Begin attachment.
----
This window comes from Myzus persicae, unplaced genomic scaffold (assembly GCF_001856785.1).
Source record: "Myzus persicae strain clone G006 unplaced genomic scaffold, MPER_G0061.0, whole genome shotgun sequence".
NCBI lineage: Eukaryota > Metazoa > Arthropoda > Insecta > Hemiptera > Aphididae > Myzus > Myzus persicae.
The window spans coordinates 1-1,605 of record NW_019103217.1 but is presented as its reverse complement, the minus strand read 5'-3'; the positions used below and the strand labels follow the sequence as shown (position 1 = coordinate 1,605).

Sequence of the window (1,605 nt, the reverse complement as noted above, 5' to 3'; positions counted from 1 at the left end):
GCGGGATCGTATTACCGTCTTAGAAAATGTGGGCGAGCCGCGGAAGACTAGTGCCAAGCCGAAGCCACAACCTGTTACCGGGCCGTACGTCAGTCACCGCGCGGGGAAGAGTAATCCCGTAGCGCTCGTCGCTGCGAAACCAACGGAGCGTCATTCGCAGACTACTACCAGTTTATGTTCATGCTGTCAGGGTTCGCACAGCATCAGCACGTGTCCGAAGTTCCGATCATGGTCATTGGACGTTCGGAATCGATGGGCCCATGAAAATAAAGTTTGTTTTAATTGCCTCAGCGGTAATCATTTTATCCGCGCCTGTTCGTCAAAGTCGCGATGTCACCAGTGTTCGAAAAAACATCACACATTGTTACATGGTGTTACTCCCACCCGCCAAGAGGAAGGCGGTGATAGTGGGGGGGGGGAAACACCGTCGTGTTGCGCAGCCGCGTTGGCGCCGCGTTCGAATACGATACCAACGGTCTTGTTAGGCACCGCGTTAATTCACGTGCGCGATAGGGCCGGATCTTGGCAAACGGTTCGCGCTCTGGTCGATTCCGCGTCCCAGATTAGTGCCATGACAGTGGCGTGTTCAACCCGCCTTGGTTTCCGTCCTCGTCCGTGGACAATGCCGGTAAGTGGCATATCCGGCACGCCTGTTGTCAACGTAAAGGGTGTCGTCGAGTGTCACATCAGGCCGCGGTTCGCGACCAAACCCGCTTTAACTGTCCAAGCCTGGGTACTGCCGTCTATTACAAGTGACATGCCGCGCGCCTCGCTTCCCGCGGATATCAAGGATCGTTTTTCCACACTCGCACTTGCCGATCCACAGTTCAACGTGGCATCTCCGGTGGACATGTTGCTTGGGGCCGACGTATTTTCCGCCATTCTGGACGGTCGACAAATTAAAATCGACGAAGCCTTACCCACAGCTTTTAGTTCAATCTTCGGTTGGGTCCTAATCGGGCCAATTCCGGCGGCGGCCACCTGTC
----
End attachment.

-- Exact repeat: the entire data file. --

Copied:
This window comes from Myzus persicae, unplaced genomic scaffold (assembly GCF_001856785.1).
Source record: "Myzus persicae strain clone G006 unplaced genomic scaffold, MPER_G0061.0, whole genome shotgun sequence".
NCBI lineage: Eukaryota > Metazoa > Arthropoda > Insecta > Hemiptera > Aphididae > Myzus > Myzus persicae.
The window spans coordinates 1-1,605 of record NW_019103217.1 but is presented as its reverse complement, the minus strand read 5'-3'; the positions used below and the strand labels follow the sequence as shown (position 1 = coordinate 1,605).

Sequence of the window (1,605 nt, the reverse complement as noted above, 5' to 3'; positions counted from 1 at the left end):
GCGGGATCGTATTACCGTCTTAGAAAATGTGGGCGAGCCGCGGAAGACTAGTGCCAAGCCGAAGCCACAACCTGTTACCGGGCCGTACGTCAGTCACCGCGCGGGGAAGAGTAATCCCGTAGCGCTCGTCGCTGCGAAACCAACGGAGCGTCATTCGCAGACTACTACCAGTTTATGTTCATGCTGTCAGGGTTCGCACAGCATCAGCACGTGTCCGAAGTTCCGATCATGGTCATTGGACGTTCGGAATCGATGGGCCCATGAAAATAAAGTTTGTTTTAATTGCCTCAGCGGTAATCATTTTATCCGCGCCTGTTCGTCAAAGTCGCGATGTCACCAGTGTTCGAAAAAACATCACACATTGTTACATGGTGTTACTCCCACCCGCCAAGAGGAAGGCGGTGATAGTGGGGGGGGGGAAACACCGTCGTGTTGCGCAGCCGCGTTGGCGCCGCGTTCGAATACGATACCAACGGTCTTGTTAGGCACCGCGTTAATTCACGTGCGCGATAGGGCCGGATCTTGGCAAACGGTTCGCGCTCTGGTCGATTCCGCGTCCCAGATTAGTGCCATGACAGTGGCGTGTTCAACCCGCCTTGGTTTCCGTCCTCGTCCGTGGACAATGCCGGTAAGTGGCATATCCGGCACGCCTGTTGTCAACGTAAAGGGTGTCGTCGAGTGTCACATCAGGCCGCGGTTCGCGACCAAACCCGCTTTAACTGTCCAAGCCTGGGTACTGCCGTCTATTACAAGTGACATGCCGCGCGCCTCGCTTCCCGCGGATATCAAGGATCGTTTTTCCACACTCGCACTTGCCGATCCACAGTTCAACGTGGCATCTCCGGTGGACATGTTGCTTGGGGCCGACGTATTTTCCGCCATTCTGGACGGTCGACAAATTAAAATCGACGAAGCCTTACCCACAGCTTTTAGTTCAATCTTCGGTTGGGTCCTAATCGGGCCAATTCCGGCGGCGGCCACCTGTC